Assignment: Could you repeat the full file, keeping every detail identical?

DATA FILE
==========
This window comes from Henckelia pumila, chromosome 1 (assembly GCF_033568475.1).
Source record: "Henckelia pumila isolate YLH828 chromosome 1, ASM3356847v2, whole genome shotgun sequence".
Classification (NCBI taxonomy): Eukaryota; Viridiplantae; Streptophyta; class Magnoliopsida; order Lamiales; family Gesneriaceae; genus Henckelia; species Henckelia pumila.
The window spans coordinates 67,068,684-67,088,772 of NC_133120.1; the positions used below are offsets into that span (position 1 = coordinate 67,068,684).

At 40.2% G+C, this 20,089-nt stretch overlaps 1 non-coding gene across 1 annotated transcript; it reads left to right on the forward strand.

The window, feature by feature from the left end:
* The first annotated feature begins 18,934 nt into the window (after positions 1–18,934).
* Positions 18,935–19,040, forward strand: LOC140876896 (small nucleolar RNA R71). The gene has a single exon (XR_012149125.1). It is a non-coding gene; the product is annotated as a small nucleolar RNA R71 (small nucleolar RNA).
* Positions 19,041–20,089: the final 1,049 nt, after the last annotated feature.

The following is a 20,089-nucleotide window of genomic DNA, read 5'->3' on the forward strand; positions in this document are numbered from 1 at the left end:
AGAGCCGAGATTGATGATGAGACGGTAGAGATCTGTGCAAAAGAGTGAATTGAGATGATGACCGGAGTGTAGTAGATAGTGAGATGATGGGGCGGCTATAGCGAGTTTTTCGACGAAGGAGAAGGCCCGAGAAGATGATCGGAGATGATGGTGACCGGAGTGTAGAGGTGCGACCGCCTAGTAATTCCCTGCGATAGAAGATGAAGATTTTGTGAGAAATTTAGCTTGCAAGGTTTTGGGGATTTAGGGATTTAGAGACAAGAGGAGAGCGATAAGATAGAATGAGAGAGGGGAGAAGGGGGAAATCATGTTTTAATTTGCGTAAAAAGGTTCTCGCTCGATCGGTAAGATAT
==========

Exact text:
This window comes from Henckelia pumila, chromosome 1 (assembly GCF_033568475.1).
Source record: "Henckelia pumila isolate YLH828 chromosome 1, ASM3356847v2, whole genome shotgun sequence".
Classification (NCBI taxonomy): Eukaryota; Viridiplantae; Streptophyta; class Magnoliopsida; order Lamiales; family Gesneriaceae; genus Henckelia; species Henckelia pumila.
The window spans coordinates 67,068,684-67,088,772 of NC_133120.1; the positions used below are offsets into that span (position 1 = coordinate 67,068,684).

At 40.2% G+C, this 20,089-nt stretch overlaps 1 non-coding gene across 1 annotated transcript; it reads left to right on the forward strand.

The window, feature by feature from the left end:
* The first annotated feature begins 18,934 nt into the window (after positions 1–18,934).
* Positions 18,935–19,040, forward strand: LOC140876896 (small nucleolar RNA R71). The gene has a single exon (XR_012149125.1). It is a non-coding gene; the product is annotated as a small nucleolar RNA R71 (small nucleolar RNA).
* Positions 19,041–20,089: the final 1,049 nt, after the last annotated feature.

The following is a 20,089-nucleotide window of genomic DNA, read 5'->3' on the forward strand; positions in this document are numbered from 1 at the left end:
AGAGCCGAGATTGATGATGAGACGGTAGAGATCTGTGCAAAAGAGTGAATTGAGATGATGACCGGAGTGTAGTAGATAGTGAGATGATGGGGCGGCTATAGCGAGTTTTTCGACGAAGGAGAAGGCCCGAGAAGATGATCGGAGATGATGGTGACCGGAGTGTAGAGGTGCGACCGCCTAGTAATTCCCTGCGATAGAAGATGAAGATTTTGTGAGAAATTTAGCTTGCAAGGTTTTGGGGATTTAGGGATTTAGAGACAAGAGGAGAGCGATAAGATAGAATGAGAGAGGGGAGAAGGGGGAAATCATGTTTTAATTTGCGTAAAAAGGTTCTCGCTCGATCGGTAAGATAT